The art of FIREPLACE COOKERY may be lost with the current panoply of modern appliances, yet it if you can only imagine what it must have been like to feed a family with what seems like such primitive tools, it is lesson in culinary prowess. In your minds eye, strip the layers of sheet rock and paint off the walls of your house, remove the stove, the refrigerator and the sink and go back a few hundred years to picture how cooking has evolved over the past two hundred years. It took time to put food on the table, lots of time and lots of firewood.
Culinary historians will recreate the process for cooks who want to learn open hearth cookery, and one of these historians is Sally Brillon, who lives in Hebron, New York in a house built in 1786. She and her husband, both retired teachers, took eight years to restore their house, and each of the rooms in the rambling salt box has been lovingly renovated back to its original nature. But it is the stone hearth in the kitchen that draws the most attention.
From October through April, Brillon teaches a class on authentic open hearth cookery, and a complete five course menu including bread, vegetables, meat and dessert is cooked and served. Limited to eight students, the whole process of cooking a meal from start to finish takes six hours. It’s a hands on course, and everyone gets to feed the fire in the hearth and the baking oven, prepare a simmering kettle of Hubbard squash above the fire, and baste and turn the roast in a reflector oven.
Fireplace cookery takes time, and it helps to have a big family who can all pitch in. For starters, there is firewood to split and stack. Feeding the fire is an all day job, just to keep up a good bed of coals. Putting food on the table was the primary focus of each day and coming together as a family in front of the big fireplace to cook, to eat and simply recount the days activities created a bond.
Authentic tools of the trade often decorate old houses, and learning how they work can take away some of the mystery of hearthside cookery. Old fireplaces have a crane that swivels in and out of the fireplace with hooks to hold kettles, for boiling water or simmer a stew. Some old hearths have a bread oven next to the open hearth, preheated by firing up smaller pieces of wood and feeding for several hours until the inside bricks turn from red to a carbon black, indicating that the oven is hot enough to hold the heat at a steady temperature.
Cookery tools were considered a valuable commodity to a farm family’s assets, and listed in the old inventories on par with their livestock and household furniture. One of Brillons most priced possessions is a reflector oven- made of pierced tin. It is not an old piece, she explains, but rather a reproduction that she uses for her class. But not every household had one of these ovens, back in the 1700’s because it cost $3.00, which was more than most families could afford. Instead, they would cook meat over an open spit, in a spider pan (a frying pan with legs) or boil in a kettle.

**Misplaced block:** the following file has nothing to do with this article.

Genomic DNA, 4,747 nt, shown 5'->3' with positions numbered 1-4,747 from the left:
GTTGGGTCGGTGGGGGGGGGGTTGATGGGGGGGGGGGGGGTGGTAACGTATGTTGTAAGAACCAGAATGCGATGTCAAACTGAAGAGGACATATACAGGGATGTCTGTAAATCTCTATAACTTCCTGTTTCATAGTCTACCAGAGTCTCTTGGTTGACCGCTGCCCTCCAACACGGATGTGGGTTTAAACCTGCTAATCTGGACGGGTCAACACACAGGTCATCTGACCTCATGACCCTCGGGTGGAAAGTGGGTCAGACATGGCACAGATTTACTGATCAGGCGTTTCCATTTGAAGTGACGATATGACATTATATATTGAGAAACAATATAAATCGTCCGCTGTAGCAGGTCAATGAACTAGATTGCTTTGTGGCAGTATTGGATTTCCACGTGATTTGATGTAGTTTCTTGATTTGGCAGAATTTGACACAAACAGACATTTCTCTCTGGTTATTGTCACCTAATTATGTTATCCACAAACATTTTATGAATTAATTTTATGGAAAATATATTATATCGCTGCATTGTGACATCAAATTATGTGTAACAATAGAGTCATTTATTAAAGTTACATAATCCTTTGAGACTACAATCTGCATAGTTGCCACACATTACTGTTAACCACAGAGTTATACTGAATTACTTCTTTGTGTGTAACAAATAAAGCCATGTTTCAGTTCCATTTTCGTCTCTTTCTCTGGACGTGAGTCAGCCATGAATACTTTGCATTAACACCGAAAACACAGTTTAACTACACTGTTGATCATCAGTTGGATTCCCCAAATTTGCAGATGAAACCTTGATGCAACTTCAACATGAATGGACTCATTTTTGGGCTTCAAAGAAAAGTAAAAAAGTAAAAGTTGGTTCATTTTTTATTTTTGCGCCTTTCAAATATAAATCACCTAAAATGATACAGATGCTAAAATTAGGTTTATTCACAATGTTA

As long as a fire is burning, and there are plenty of hot coals, the cook is not limited to the number of burners on the stove. Any number of dishes can be prepared simultaneously, and instead of turning knob to adjust the temperature, the cooks just changes the location of the kettle in the fire. The day I visited Sally’s kitchen we cooked a fine meal, but the best part was the apple pie for dessert.
Sally Brillon’s Recipe for Fireplace Cookery Apple Pie
The secret is in the apples, a combination of Northern Spy and Macs, which are both crisp and soft. The pie is formed in a tin dish, which then fits inside a Dutch Oven cast iron pan. Hot coals are shoveled on top and bottom and create enough heat to cook the pie. Check it several times while cooking to make sure it isn’t too hot. Don’t have a fireplace? This pie will be equally delicious, even if it is baked in a traditional oven.
2 ¼ cups flour
¼ tsp salt
¾ cup shortening
6-7 tablespoon cold water
6-7 apples, combination of Northern Spy and Macs
½ cup sugar
½ tsp cinnamon
¼ tsp nutmeg, grated
2 Tablsp Flour
1/8 tsp salt
1 tablespoon fresh lemon juice
2 Tablsp butter
Mix together the crust ingredients, and roll out 1/ 2 the dough to form the base of the pie. Set inside a tin or metal pie dish. Prepare the filling by peeling and slicing the apples. Combine with the rest of the ingredients in a bowl, and mix thoroughly. Place filling in the pie crust, mound the apples high in the pan. Cover with other half of the pie crust. Seal the edges.
Scoop out red embers and make a bed of coals. Place the pie dish inside a Dutch Oven with a tight fitting lid. Cover the Dutch over with more red embers. Check the pie after 20 minutes, and replace with more red coals, if necessary. Cook for about 40 minutes.